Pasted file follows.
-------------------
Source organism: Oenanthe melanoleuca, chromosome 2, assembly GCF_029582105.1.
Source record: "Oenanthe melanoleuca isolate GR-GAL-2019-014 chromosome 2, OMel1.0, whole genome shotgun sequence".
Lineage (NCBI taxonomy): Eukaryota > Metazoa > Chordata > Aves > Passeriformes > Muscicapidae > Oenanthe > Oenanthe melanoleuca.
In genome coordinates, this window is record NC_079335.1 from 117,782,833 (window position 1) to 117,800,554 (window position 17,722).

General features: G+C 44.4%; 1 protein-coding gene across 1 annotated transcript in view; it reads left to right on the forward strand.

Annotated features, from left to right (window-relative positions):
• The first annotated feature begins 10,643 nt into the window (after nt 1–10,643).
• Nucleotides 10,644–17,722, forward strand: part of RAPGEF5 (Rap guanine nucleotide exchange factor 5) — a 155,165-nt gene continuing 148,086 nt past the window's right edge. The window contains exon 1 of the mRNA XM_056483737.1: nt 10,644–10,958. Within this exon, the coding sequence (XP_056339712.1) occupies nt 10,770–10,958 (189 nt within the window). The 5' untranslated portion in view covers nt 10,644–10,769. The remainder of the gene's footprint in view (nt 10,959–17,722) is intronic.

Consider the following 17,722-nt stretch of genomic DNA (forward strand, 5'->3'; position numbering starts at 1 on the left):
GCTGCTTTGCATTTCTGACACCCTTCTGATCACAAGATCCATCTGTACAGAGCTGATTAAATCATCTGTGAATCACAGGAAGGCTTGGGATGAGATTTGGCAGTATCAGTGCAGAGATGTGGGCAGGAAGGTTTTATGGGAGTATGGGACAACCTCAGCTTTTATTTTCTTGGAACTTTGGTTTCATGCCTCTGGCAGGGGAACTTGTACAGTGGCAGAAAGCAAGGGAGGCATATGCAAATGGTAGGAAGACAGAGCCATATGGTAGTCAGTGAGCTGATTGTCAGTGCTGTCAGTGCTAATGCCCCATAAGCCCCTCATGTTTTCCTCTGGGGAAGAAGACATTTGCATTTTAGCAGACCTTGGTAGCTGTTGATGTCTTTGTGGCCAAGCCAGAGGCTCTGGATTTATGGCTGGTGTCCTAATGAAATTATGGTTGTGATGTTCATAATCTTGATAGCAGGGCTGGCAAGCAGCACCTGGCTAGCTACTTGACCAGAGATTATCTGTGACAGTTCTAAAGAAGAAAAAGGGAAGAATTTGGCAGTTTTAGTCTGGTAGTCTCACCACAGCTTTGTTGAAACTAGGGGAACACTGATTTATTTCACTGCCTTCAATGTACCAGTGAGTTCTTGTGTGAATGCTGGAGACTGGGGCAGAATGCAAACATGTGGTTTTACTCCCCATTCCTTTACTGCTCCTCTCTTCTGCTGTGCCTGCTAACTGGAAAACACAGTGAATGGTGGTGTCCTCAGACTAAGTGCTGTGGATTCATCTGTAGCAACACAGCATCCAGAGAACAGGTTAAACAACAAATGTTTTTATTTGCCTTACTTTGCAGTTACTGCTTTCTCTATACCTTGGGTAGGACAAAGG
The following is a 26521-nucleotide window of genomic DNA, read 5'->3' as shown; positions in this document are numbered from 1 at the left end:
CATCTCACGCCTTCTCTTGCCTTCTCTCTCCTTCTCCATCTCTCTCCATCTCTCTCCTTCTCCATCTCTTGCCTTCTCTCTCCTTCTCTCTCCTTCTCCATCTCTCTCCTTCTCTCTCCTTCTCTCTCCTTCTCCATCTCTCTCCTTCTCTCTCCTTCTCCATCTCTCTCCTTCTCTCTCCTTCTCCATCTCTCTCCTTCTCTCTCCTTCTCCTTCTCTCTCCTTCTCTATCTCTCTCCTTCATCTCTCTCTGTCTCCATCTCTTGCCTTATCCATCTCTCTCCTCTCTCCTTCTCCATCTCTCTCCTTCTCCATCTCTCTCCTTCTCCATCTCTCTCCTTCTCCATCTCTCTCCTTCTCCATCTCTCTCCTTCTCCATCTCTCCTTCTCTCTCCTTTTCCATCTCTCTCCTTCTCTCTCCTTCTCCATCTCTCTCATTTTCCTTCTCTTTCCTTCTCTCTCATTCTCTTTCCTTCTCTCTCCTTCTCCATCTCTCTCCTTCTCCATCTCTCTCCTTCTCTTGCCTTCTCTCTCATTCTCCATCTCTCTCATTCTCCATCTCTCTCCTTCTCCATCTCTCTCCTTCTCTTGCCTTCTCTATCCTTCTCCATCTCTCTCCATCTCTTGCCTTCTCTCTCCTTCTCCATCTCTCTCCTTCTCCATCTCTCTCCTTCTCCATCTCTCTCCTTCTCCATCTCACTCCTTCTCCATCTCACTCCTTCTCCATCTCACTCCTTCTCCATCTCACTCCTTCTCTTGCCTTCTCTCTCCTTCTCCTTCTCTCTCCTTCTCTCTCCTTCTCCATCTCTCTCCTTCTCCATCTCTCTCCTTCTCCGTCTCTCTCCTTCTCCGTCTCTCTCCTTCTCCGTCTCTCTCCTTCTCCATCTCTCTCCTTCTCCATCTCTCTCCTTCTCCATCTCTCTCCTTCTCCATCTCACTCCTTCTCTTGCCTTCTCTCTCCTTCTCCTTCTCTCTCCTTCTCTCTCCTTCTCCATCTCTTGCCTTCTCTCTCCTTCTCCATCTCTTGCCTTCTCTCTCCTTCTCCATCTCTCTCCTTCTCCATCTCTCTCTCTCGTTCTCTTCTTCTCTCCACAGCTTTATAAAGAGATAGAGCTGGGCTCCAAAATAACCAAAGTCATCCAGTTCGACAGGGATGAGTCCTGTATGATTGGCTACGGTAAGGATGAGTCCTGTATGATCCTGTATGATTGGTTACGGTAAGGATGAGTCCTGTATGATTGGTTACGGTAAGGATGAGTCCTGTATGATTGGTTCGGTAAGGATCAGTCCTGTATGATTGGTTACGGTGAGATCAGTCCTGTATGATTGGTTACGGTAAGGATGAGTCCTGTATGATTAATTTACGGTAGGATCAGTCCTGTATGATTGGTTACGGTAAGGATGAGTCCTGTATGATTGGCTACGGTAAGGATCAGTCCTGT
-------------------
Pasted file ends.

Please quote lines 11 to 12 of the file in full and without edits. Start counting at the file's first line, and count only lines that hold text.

The following is a 26521-nucleotide window of genomic DNA, read 5'->3' as shown; positions in this document are numbered from 1 at the left end:
CATCTCACGCCTTCTCTTGCCTTCTCTCTCCTTCTCCATCTCTCTCCATCTCTCTCCTTCTCCATCTCTTGCCTTCTCTCTCCTTCTCTCTCCTTCTCCATCTCTCTCCTTCTCTCTCCTTCTCTCTCCTTCTCCATCTCTCTCCTTCTCTCTCCTTCTCCATCTCTCTCCTTCTCTCTCCTTCTCCATCTCTCTCCTTCTCTCTCCTTCTCCTTCTCTCTCCTTCTCTATCTCTCTCCTTCATCTCTCTCTGTCTCCATCTCTTGCCTTATCCATCTCTCTCCTCTCTCCTTCTCCATCTCTCTCCTTCTCCATCTCTCTCCTTCTCCATCTCTCTCCTTCTCCATCTCTCTCCTTCTCCATCTCTCTCCTTCTCCATCTCTCCTTCTCTCTCCTTTTCCATCTCTCTCCTTCTCTCTCCTTCTCCATCTCTCTCATTTTCCTTCTCTTTCCTTCTCTCTCATTCTCTTTCCTTCTCTCTCCTTCTCCATCTCTCTCCTTCTCCATCTCTCTCCTTCTCTTGCCTTCTCTCTCATTCTCCATCTCTCTCATTCTCCATCTCTCTCCTTCTCCATCTCTCTCCTTCTCTTGCCTTCTCTATCCTTCTCCATCTCTCTCCATCTCTTGCCTTCTCTCTCCTTCTCCATCTCTCTCCTTCTCCATCTCTCTCCTTCTCCATCTCTCTCCTTCTCCATCTCACTCCTTCTCCATCTCACTCCTTCTCCATCTCACTCCTTCTCCATCTCACTCCTTCTCTTGCCTTCTCTCTCCTTCTCCTTCTCTCTCCTTCTCTCTCCTTCTCCATCTCTCTCCTTCTCCATCTCTCTCCTTCTCCGTCTCTCTCCTTCTCCGTCTCTCTCCTTCTCCGTCTCTCTCCTTCTCCATCTCTCTCCTTCTCCATCTCTCTCCTTCTCCATCTCTCTCCTTCTCCATCTCACTCCTTCTCTTGCCTTCTCTCTCCTTCTCCTTCTCTCTCCTTCTCTCTCCTTCTCCATCTCTTGCCTTCTCTCTCCTTCTCCATCTCTTGCCTTCTCTCTCCTTCTCCATCTCTCTCCTTCTCCATCTCTCTCTCTCGTTCTCTTCTTCTCTCCACAGCTTTATAAAGAGATAGAGCTGGGCTCCAAAATAACCAAAGTCATCCAGTTCGACAGGGATGAGTCCTGTATGATTGGCTACGGTAAGGATGAGTCCTGTATGATCCTGTATGATTGGTTACGGTAAGGATGAGTCCTGTATGATTGGTTACGGTAAGGATGAGTCCTGTATGATTGGTTCGGTAAGGATCAGTCCTGTATGATTGGTTACGGTGAGATCAGTCCTGTATGATTGGTTACGGTAAGGATGAGTCCTGTATGATTAATTTACGGTAGGATCAGTCCTGTATGATTGGTTACGGTAAGGATGAGTCCTGTATGATTGGCTACGGTAAGGATCAGTCCTGT